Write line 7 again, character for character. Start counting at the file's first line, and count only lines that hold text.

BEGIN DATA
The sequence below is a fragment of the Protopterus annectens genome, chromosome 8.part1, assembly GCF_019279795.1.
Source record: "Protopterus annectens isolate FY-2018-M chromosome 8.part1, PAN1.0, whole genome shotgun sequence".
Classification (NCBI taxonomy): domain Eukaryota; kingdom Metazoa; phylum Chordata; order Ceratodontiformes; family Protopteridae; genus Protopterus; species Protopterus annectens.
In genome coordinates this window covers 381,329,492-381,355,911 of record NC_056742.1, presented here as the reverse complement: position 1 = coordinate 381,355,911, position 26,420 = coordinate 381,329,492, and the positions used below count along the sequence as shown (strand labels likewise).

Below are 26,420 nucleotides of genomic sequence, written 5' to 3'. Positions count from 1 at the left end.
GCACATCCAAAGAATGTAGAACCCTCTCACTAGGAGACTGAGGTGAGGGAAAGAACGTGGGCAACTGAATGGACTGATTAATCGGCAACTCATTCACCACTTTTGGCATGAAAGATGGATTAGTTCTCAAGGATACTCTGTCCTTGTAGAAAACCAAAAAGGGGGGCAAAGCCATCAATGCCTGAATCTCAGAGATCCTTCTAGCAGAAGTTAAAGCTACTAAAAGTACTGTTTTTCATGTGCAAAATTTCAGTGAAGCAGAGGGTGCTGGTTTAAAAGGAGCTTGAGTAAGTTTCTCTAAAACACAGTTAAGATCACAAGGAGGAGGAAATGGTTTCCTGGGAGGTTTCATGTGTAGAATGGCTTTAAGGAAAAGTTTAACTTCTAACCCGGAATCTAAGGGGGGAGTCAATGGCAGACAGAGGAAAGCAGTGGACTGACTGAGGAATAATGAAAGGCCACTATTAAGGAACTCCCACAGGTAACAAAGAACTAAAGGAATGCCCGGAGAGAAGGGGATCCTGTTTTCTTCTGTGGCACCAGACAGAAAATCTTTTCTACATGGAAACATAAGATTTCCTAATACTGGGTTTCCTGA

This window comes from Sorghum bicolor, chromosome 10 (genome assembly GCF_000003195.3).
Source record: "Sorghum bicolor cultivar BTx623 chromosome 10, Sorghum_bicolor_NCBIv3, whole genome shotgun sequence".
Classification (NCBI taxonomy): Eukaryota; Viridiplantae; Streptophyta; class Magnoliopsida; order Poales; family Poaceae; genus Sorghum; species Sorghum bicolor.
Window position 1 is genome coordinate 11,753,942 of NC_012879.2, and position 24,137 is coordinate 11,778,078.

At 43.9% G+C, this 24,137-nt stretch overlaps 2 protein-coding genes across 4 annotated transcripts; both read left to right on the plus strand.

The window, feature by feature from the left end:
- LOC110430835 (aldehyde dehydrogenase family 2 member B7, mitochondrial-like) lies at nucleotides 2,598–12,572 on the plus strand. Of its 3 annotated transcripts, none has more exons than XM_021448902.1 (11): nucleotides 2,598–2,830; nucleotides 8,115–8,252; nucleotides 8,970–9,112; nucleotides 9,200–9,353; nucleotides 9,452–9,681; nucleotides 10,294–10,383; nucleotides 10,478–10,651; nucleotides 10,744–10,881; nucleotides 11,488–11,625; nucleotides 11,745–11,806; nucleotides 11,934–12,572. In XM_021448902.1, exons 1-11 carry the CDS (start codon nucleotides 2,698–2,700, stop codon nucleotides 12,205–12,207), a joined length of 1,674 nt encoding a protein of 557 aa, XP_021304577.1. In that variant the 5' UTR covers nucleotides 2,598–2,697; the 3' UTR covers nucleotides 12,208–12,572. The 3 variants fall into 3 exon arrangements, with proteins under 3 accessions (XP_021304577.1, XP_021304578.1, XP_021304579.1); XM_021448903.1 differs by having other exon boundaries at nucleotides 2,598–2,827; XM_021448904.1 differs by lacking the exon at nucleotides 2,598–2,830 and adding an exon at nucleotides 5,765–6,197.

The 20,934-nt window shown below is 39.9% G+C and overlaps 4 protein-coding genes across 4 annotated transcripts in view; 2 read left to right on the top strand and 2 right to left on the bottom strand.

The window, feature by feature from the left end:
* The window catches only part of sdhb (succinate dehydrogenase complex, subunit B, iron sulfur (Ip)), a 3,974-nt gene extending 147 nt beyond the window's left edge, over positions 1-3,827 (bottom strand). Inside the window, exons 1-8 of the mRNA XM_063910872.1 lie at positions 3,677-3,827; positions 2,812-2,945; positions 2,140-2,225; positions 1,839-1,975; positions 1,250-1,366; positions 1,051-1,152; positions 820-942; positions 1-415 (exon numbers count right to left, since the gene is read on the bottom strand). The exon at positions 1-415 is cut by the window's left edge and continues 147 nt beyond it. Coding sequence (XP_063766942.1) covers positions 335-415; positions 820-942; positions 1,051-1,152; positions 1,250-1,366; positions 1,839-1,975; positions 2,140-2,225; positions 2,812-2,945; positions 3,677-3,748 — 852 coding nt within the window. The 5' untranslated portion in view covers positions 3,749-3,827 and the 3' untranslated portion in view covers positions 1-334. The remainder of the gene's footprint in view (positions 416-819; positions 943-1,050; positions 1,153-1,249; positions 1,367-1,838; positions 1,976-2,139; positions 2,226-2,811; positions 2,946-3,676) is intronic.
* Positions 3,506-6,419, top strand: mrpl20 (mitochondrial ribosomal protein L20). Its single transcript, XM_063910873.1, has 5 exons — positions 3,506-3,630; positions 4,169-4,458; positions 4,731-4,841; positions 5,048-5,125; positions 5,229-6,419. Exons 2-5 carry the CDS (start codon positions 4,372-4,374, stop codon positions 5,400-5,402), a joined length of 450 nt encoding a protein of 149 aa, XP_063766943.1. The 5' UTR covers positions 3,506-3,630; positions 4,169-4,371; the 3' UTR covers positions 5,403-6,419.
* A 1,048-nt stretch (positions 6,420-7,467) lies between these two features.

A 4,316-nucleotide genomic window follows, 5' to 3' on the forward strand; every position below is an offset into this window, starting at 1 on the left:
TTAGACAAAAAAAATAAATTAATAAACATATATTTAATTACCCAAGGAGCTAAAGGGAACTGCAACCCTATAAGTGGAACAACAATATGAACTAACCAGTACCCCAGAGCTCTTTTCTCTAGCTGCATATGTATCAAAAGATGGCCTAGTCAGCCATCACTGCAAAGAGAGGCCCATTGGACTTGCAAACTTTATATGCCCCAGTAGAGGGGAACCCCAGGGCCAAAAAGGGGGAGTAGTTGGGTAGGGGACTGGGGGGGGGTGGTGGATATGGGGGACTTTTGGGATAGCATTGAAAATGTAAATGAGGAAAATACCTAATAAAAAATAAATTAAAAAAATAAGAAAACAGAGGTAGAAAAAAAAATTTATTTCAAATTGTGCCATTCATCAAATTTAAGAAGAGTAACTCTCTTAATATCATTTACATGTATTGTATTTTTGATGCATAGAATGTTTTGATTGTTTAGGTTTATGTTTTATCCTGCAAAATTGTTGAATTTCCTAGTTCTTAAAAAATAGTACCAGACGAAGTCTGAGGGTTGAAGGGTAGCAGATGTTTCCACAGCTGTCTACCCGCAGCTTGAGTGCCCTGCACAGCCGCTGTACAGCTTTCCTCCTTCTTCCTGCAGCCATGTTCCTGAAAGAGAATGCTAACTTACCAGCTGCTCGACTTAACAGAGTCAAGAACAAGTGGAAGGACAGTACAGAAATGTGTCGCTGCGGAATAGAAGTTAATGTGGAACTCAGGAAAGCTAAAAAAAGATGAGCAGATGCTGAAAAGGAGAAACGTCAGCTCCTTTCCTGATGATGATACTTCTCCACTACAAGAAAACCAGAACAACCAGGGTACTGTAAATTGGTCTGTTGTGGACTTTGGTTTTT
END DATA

This window comes from Sorghum bicolor, chromosome 10 (genome assembly GCF_000003195.3).